23 July 2012
Singer sisters Madeleine (pictured right) and Anna Pierard are going to be sharing the stage in four of our upcoming concerts this August as part of Madeleine’s CMNZ tour with pianist Terence Dennis.
Madeleine is a Jette Parker Young Artist with the Royal Opera, Covent Garden in London and Anna is based in the Hawkes Bay with her family. Even though they aren't currently in the same country the talented duo took time out to answer a few questions so we could get to know them a bit better.
Madeleine: My first musical memories are Mum singing to me. She is a beautiful singer (she now performs in a jazz ensemble and as an actress). As toddlers, we spent a lot of time in the theatre while mum was on stage rehearsing and she and Dad were both music teachers - Mum taught piano and Dad, the clarinet. There was always music in the house, whether it was at the piano (usually Mum playing some Ravel or us banging on those precious keys) or on the stereo. I hadn't actually planned to become a professional musician. I had plenty of wonderful examples in my family to be inspired by, mainly my aunt, Catherine Pierard, but I suppose it wasn't until winning the Lexus Song Quest in 2005 that I really thought I might have it in me. I had my heart set on Medicine from when I was very small, so that was a big change-of-heart!
Anna: My first musical memories are of us children around the piano, mum playing. We all had our favourite songs - mine, was 'All the pretty little horses'. I loved the melancholy feel of it. I can't remember the precise moment I realised I wanted to be a singer, I only know that it was all I always wanted. I think listening to recordings of my Aunt sort of galvanised me into focusing my attentions on singing and leaving the viola behind.
Madeleine: That I get to tour with my sister, Anna. I am so excited about these concerts and how involved I am going to be with some NZ music again. This is something I miss over here... I have always been dedicated to performing new NZ works since doing my composition degree at Vic under Jack Body, Ross Harris and John Psathas and although I have been somewhat involved while I've been resident in the UK (especially recording Lyell Cresswell works with the NZSO and Ross Harris' Symphony No. 2, which was written for me, with the APO), I do miss being around it all the time.
Anna: All the duets!!! I love singing with Maddy.
Madeleine: It's incredibly exciting to have such a close dialogue with your colleagues. I can liken it to working as part of a cast in an opera, where we have to listen and react, both musically and dramatically to everything the other does. But since we have a conductor as the medium, we're not really in direct communication with the orchestra, nor they with us... so to have that artistic immediacy with instrumentalists is very special. It enables you to speak through their interpretation as well. The challenge is the focus that it requires to achieve this... especially when the piece is new or rather difficult, where sometimes the vocal line has only a very vague harmonic relationship to the rest of the ensemble.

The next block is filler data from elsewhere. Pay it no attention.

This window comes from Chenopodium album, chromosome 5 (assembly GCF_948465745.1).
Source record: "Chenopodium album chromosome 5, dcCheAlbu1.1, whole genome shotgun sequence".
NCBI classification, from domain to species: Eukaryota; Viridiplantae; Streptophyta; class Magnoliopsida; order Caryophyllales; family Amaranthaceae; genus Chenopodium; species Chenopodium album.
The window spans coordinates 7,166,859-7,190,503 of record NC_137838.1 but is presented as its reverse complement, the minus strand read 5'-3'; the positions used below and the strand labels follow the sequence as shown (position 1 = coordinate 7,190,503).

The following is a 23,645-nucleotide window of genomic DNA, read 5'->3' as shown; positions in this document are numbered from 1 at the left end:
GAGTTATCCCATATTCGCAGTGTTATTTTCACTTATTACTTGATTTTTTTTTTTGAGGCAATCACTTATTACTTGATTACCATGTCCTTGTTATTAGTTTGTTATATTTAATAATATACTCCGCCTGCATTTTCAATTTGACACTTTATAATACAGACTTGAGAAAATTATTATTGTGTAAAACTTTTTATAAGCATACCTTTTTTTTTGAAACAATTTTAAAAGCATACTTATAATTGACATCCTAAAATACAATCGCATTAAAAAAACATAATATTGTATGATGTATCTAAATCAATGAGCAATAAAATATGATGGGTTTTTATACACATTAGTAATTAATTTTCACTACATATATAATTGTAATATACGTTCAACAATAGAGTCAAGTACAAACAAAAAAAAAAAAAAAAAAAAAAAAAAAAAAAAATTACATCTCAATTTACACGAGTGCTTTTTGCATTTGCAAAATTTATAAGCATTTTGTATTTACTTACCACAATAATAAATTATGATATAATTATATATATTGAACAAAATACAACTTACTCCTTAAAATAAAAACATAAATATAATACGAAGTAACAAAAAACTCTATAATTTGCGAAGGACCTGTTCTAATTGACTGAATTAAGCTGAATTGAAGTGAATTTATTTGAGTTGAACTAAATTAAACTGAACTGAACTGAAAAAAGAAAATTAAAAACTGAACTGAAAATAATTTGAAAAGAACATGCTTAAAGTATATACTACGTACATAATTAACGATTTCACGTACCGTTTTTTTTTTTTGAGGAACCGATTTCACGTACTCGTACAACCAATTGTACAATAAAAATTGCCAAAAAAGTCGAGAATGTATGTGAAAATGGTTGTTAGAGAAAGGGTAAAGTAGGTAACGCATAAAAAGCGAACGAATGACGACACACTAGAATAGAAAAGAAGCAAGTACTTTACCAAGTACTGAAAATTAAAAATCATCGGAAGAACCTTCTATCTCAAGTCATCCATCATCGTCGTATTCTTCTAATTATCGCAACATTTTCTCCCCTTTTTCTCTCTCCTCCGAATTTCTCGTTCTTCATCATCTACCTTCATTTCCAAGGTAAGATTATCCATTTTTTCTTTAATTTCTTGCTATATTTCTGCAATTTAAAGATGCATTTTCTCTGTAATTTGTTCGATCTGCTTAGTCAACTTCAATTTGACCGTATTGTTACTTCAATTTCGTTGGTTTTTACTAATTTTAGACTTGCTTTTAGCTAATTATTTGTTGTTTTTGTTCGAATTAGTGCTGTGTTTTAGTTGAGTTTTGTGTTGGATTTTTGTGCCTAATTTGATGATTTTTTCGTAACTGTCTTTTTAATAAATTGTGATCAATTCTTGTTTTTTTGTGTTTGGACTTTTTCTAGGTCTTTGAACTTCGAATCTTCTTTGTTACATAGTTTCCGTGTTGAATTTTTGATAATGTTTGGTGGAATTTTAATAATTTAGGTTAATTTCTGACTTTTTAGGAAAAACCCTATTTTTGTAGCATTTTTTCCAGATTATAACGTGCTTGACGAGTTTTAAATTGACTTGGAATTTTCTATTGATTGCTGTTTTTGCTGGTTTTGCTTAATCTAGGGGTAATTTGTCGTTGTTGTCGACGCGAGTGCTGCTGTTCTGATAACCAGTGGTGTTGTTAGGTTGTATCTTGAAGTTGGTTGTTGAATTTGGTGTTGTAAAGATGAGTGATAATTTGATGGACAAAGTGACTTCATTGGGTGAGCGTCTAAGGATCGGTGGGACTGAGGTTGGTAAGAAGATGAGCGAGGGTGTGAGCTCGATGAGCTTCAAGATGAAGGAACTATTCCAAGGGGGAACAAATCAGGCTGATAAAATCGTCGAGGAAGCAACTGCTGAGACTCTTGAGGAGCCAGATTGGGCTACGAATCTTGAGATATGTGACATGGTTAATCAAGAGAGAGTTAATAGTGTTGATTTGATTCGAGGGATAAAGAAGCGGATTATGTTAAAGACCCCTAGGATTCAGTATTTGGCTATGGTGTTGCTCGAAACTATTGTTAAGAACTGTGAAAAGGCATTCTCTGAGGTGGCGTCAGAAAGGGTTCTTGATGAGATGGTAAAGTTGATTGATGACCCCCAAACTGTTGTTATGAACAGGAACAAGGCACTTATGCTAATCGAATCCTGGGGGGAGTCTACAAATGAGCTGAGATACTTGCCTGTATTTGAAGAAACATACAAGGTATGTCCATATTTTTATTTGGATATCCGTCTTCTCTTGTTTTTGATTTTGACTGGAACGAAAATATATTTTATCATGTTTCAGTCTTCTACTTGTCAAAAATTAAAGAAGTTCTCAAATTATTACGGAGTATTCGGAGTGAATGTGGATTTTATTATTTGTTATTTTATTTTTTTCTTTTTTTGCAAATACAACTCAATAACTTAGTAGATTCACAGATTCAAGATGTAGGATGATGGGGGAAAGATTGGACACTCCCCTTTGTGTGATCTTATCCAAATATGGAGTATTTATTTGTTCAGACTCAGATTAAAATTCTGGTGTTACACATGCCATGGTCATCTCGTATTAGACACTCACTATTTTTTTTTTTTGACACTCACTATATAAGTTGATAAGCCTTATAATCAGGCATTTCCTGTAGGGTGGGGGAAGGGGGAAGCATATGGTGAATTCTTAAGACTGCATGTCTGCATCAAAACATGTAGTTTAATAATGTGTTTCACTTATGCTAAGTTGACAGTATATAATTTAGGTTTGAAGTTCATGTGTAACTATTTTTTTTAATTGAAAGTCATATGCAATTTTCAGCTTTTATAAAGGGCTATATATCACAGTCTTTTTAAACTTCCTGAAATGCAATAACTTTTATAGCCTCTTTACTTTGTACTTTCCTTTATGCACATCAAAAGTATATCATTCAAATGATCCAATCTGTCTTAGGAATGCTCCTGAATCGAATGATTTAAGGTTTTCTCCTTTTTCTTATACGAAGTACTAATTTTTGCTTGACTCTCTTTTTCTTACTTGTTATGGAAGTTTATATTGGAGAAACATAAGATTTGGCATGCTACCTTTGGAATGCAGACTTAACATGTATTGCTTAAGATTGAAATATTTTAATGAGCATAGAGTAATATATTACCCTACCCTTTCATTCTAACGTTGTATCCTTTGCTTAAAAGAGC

Anna: I love the intimacy, there's room for more delicacy of feeling and singing. I think it's easier to establish a relationship with your audience when singing at that level as opposed to in an opera, or recital with orchestra. That can mean more risk and one of the challenges that you don't have to face when singing opera is having to create all sorts of different moods an interpret different composers' styles in a varied programme. This can be a challenge or it can help keep the singer entertained!
Madeleine: I have always wanted to learn the cello. I don't know why I didn't... I suppose I was the pianist, my brother Tom was the cellist (he is now a percussionist and a member of Strike... confusingly my uncle Tom is also professional cellist) and my sister, Jane plays too. Anna played viola and Margot the violin, so we often used to play chamber music at home and at school. I find that the cello resonates with my character more than any other instrument, especially in pieces such as John Tavener's The Protecting Veil. My second choice would be the oboe or cor anglais. To me, they sound like intense love and sadness all-in-one.
Anna: I would love to be able to play the piano because it would make my life SO much easier, I'm sure.
Madeleine: That's an impossible question to answer! In fact, I don't think I can... I admire so many people for so many different reasons. I am surrounded by people who are at the top of my field every day and just being there watching them work is utter joy, especially as I see how much they live, breathe and love it. There are people I admire in my family.
Anna: I admire most people for all sorts of different reasons. At the moment, I admire my husband for most things. I also admire Christine Goerke, currently singing Brunnhilde in NZSO's Die Walkure. She is the epitome of style and warmth and a wonderful artist and colleague. And what a singer!! I'm learning so much from her.
For more information on Madeleine Pierard’s concert tour, and the centres in which she will perform with Anna, visit: http://www.chambermusic.co.nz/artists/47-madeleine-pierard-and-terence-dennis-with-anna-pierard/